When it comes to technology, Montana has a reputation for being behind the curve. (Remember when we finally got the iPhone? It was pandemonium rivaled only by the announcement that Elton John would perform in Missoula in 2007.)

After seeing this story in the Missoulian, however, I am convinced that Montana is rapidly outgrowing its label as a technologically deficient state.

The article explains the concept of three-dimensional “printing” — a process in which a computerized 3-D design can be instantly recreated as a tangible object through the use of a 3-D “printer.”

(You might  remember that Angel received a nice 3-D boobs book for Valentine's Day last week.)

It sounds like science fiction, and, for me, conjures up images of a futuristic world in which people don’t shop for manufactured items like household appliances, clothes or shoes; instead, they simply pick a model and “print” whatever they need.

But after looking into this whole 3-D printing thing a little deeper, I’ve realized that the world — and yes, even Montana — might not be that far away from this vision of the future.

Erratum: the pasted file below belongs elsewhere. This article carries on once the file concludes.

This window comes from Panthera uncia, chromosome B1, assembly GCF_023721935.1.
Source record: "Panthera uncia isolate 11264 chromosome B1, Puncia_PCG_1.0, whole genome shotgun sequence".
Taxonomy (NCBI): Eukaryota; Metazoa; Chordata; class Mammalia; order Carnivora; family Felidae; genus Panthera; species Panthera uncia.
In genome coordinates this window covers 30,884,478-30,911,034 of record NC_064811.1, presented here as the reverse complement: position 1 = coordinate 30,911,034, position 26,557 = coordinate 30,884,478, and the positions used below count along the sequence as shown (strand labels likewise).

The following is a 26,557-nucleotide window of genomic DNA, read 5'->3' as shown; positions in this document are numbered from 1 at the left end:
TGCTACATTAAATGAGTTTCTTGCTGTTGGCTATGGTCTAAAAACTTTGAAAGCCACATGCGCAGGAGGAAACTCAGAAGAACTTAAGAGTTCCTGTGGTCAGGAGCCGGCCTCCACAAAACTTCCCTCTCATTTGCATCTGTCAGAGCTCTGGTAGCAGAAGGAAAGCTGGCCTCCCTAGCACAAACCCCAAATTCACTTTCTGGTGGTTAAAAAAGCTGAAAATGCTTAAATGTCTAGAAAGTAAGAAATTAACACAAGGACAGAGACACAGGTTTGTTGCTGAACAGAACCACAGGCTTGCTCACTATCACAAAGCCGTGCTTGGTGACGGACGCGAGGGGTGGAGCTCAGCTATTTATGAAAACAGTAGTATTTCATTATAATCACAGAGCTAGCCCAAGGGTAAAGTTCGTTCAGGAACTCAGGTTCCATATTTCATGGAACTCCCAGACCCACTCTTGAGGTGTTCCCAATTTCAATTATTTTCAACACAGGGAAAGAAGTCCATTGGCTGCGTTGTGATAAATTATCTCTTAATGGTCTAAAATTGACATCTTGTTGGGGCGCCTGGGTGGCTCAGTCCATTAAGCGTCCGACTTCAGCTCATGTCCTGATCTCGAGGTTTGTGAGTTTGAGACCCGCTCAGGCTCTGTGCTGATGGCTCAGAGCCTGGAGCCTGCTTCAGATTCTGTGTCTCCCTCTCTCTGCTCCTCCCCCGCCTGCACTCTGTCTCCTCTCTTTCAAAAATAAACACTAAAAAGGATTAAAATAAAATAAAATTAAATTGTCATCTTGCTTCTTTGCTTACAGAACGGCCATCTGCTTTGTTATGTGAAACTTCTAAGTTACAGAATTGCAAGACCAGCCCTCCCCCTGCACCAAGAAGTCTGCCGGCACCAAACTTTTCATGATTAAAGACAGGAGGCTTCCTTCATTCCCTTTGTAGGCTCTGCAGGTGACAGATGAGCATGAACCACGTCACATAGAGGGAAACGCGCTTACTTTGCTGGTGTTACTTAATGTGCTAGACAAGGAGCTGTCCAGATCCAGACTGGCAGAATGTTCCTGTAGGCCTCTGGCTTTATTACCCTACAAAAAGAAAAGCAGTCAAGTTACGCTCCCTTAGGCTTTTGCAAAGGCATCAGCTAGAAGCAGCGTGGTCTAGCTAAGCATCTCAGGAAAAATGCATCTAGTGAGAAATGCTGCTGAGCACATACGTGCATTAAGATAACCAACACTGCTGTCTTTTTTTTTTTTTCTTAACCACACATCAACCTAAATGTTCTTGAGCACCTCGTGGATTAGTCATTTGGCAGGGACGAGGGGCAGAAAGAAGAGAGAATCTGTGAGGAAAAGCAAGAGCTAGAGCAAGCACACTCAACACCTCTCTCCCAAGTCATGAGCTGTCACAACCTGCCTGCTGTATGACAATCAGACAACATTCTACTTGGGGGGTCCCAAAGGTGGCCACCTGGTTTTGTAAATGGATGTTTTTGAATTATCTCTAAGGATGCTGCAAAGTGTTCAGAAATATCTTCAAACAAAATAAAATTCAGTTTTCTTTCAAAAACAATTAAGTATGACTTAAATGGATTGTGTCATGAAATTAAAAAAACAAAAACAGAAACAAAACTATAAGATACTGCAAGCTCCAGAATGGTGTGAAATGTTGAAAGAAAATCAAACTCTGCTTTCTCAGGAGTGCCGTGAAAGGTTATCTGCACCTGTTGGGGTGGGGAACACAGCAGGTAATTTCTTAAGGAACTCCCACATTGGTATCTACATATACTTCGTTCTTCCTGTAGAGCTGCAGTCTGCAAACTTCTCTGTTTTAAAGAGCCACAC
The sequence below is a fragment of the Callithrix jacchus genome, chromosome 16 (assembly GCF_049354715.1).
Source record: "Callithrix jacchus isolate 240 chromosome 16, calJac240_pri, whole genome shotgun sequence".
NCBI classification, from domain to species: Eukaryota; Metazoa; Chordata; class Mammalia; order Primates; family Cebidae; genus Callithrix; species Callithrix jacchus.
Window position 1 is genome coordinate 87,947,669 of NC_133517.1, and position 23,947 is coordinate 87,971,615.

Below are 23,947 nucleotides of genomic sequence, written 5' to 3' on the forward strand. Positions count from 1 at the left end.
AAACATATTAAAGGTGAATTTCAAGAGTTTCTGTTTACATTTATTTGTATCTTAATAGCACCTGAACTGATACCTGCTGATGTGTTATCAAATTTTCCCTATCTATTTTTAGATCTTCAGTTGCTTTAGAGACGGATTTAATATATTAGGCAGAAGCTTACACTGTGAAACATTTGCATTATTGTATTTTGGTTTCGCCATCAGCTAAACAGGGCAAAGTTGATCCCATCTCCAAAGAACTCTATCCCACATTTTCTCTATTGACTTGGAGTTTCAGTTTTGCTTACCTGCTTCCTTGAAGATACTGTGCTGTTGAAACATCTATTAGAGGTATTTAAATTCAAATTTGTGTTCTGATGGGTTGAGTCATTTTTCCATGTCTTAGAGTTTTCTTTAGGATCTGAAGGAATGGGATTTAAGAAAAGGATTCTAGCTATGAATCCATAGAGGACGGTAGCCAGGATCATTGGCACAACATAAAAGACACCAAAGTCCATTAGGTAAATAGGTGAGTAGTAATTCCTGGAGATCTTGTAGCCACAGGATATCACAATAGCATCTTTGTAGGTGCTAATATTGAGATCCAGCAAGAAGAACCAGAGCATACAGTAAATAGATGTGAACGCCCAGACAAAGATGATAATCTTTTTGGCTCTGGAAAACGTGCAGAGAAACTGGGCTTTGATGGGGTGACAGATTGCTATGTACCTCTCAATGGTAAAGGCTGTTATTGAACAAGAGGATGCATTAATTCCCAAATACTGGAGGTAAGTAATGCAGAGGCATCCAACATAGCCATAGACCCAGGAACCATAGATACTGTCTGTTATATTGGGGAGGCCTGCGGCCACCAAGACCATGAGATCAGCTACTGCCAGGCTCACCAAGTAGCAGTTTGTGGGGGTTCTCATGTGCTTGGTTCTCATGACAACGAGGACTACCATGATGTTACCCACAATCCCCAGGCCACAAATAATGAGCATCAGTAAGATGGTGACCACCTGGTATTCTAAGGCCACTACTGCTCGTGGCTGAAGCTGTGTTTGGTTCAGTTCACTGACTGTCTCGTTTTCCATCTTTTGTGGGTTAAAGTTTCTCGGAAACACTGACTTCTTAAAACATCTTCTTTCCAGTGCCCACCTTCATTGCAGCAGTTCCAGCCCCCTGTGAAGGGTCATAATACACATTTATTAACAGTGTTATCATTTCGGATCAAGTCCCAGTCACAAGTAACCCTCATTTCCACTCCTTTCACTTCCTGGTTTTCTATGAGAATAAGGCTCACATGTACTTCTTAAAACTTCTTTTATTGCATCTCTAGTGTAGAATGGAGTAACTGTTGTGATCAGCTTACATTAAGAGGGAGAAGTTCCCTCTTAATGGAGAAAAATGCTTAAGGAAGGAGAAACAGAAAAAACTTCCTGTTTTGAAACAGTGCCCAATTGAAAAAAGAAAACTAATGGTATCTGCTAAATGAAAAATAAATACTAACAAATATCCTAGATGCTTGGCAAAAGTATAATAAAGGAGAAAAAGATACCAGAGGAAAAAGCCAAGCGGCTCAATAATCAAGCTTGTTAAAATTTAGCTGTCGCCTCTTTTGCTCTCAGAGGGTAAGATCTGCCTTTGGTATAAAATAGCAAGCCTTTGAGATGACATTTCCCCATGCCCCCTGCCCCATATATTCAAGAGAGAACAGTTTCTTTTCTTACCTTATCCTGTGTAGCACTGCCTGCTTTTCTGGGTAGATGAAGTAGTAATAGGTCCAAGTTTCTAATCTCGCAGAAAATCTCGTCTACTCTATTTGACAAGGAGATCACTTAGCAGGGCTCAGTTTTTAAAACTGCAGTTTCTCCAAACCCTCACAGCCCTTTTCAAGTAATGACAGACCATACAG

The media arts program at the University of Montana has already acquired a 3-D printer, which students use to “give life” to their digital designs. Its name — the MakerBot Thing-O-Matic — might sound like a make-believe invention from a cartoon, but it’s very real. According to the Missoulian article, one student even used the machine to craft a replacement button for his car’s emergency brake, which ended up saving him $140.

At a price of somewhere in the neighborhood of $1,200, it might be awhile before this technology makes the jump from “cutting-edge” to “common household.” But apparently, it’s becoming more and more widespread.

The website www.thingiverse.com provides a catalog of free designs for simple gadgets, candy molds and decorative accessories. In fact, fashion designers have already begun using the online database as a way to promote their work.

At New York’s Fashion Week, designer Asher Levine created a buzz when the models in his runway show donned sunglasses that can be “printed” from a design available on Thingiverse.

It could be the next big thing in the art world — and believe it or not, Montana is already ahead of the curve.

Brooke is a 2010 graduate of The University of Montana, where she ran track and cross country for the Grizzlies. She is currently working as a writer and editor in Missoula.